(Written 17 June 2011) What is the essence of proceduralism? I suggest: the criteria by which we judge that such-and-such is the case are constitutive of what it is for such-and-such to be the case. Or perhaps: the norms governing the validity of the 'output' of a procedure are identical... Continue reading
Sloan Wilson's The Man in the Gray Flannel Suit appeared in 1955 two years before Jack Kerouac's On the Road. I never finished Gray Flannel, getting only 80 or so pages into it. It's a book as staid as the '50s, a tad boring, conventional, and forgettable in comparison to... Continue reading
(Written 19 April 2014) Suppose you are an atheist who considers life to be worth living. You deny God, but affirm life, this life, as it is, here and now. Suppose you take the fact of evil to tell against the existence of God. Do you also take the fact... Continue reading
Near the end of Richard Weaver's essay, "Life Without Prejudice," he quotes Milton: I cannot praise a fugitive and cloistered virtue unexercised and unbreathed, that never sallies out and sees her adversary, but slinks out of the race, where that immortal garland is to be run for, not without dust... Continue reading
(Written 30 July 2012) At any given time I am reading twenty or so books. One of them at the moment is Susan Sontag, As Consciousness is Harnessed to Flesh: Journals and Notebooks 1964-1980, Farrar, Straus, Giroux, 2012. In the midst of a lot of stuff, there are some gems.... Continue reading
The charge of hairsplitting has always been one of the weapons in the arsenal of the anti-intellectual. One root of anti-intellectualism is a churlish hatred of all refinement. Another is laziness. Just as there are slugs who will not stray from their couches without the aid of motorized transport, there... Continue reading
The place of philosophy in college curricula is often defended on the ground that its study promotes critical thinking. Now I don't doubt that courses in logic, epistemology, and ethics can help inculcate habits of critical thinking and good judgment. And it may also be true that philosophy has a... Continue reading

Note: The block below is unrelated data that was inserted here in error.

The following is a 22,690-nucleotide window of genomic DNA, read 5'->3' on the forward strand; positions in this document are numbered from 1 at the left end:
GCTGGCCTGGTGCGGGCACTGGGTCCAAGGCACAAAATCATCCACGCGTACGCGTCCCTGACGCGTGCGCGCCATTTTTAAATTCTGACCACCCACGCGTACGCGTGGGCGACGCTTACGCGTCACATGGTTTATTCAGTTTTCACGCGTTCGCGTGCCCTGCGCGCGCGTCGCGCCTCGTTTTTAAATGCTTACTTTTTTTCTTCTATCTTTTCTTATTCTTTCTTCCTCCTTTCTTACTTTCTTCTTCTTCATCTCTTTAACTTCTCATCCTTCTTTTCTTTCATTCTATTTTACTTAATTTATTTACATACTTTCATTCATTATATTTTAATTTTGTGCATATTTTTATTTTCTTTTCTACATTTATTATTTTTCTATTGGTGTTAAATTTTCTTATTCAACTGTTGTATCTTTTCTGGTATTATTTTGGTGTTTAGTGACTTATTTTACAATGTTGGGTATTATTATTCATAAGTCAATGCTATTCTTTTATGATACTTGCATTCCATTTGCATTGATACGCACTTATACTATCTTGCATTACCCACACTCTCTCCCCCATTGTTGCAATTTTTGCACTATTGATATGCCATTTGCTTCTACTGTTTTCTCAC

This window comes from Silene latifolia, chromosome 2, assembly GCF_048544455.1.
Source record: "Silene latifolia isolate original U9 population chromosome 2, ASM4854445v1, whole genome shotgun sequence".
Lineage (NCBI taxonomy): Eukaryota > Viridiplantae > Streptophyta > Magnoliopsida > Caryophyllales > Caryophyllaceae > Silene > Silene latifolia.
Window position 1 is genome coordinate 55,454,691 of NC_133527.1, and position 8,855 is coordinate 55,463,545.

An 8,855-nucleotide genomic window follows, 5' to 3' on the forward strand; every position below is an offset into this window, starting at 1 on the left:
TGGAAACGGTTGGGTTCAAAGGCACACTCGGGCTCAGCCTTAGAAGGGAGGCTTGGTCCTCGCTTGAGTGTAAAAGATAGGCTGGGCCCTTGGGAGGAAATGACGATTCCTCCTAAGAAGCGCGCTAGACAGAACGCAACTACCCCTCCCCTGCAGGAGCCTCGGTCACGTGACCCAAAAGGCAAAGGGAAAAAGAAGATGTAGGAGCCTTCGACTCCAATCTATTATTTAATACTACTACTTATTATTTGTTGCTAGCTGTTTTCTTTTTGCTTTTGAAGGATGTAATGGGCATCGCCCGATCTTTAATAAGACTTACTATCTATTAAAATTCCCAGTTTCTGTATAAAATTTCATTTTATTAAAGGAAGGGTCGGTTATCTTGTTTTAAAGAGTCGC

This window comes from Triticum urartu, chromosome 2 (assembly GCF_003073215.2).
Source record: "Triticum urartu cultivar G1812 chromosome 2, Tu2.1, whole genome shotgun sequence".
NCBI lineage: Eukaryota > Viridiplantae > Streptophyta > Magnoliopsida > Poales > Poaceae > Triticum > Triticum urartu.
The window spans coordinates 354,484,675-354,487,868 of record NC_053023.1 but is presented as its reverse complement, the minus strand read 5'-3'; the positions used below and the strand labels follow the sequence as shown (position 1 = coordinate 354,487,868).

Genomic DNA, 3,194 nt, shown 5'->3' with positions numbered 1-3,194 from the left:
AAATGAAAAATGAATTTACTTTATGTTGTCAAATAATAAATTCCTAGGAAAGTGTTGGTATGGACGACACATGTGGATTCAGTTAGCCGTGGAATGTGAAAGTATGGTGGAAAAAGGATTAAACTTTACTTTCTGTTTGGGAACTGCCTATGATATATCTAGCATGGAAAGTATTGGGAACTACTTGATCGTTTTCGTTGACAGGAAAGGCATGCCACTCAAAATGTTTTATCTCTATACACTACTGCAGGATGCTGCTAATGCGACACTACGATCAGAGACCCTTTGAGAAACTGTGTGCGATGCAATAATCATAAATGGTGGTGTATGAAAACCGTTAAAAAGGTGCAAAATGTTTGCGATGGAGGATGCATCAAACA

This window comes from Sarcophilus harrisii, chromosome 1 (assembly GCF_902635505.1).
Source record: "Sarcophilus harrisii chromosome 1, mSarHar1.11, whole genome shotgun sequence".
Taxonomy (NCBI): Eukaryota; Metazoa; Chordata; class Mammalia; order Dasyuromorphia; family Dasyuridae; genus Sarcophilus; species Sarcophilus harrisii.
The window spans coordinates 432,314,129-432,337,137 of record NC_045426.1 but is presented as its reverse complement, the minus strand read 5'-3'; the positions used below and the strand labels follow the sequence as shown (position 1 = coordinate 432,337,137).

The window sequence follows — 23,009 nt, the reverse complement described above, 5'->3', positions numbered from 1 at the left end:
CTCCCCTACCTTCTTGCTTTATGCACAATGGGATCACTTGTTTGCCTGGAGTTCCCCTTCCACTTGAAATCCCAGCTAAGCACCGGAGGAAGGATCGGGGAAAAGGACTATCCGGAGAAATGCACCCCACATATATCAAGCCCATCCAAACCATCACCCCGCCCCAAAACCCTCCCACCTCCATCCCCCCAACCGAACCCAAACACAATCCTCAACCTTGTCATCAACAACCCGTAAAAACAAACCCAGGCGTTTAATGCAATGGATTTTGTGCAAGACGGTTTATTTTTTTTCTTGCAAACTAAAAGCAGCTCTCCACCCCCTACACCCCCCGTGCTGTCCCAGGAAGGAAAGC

I demanded an argument valid in point of logical form all of whose premises are purely factual but whose conclusion is categorically (as opposed to hypothetically or conditionally) normative. Recall that a factual proposition is one which, whether true or false, purports to record a fact, and that a purely... Continue reading
The following two propositions are collectively logically inconsistent and yet each is very plausible: 1. Being dead is not an evil for any dead person at any time. 2. Being dead at a young age is an evil for some dead persons. Obviously, the limbs of the dyad cannot both... Continue reading
The Austrian philosopher and Vienna Circle member Herbert Feigl wrote about nomological danglers. Mental states as the epiphenomenalist conceives them have causes, but no effects. They are caused by physical states of the body and brain, but dangle nomologically in that there are no laws that relate mental states to... Continue reading
Statements divide into the singular and the general. General statements divide into the universal, the particular, and the generic. Generic statements are interesting not only to the logician and linguist and philosopher but also to critics of ideology and conservative critics of leftist ideology critique. For example, leftists will find... Continue reading
(Written 10 December 2015) Robert Paul Wolff writes, Fourteen people were murdered in San Bernardino, and almost two dozen were injured, several critically. That is perfectly awful. Since September 11, 2001, I believe almost three score people have been killed in the United States in similar terrorist attacks, or so... Continue reading
I raise the title question in the context of my recent study of Rebecca Tuvel's controversial article, "In Defense of Transracialism" (Hypatia, vol. 32., no. 2, Spring 2017, pp. 263-278). It raises a number of fascinating and important questions. I will argue that even if one can change one's sex,... Continue reading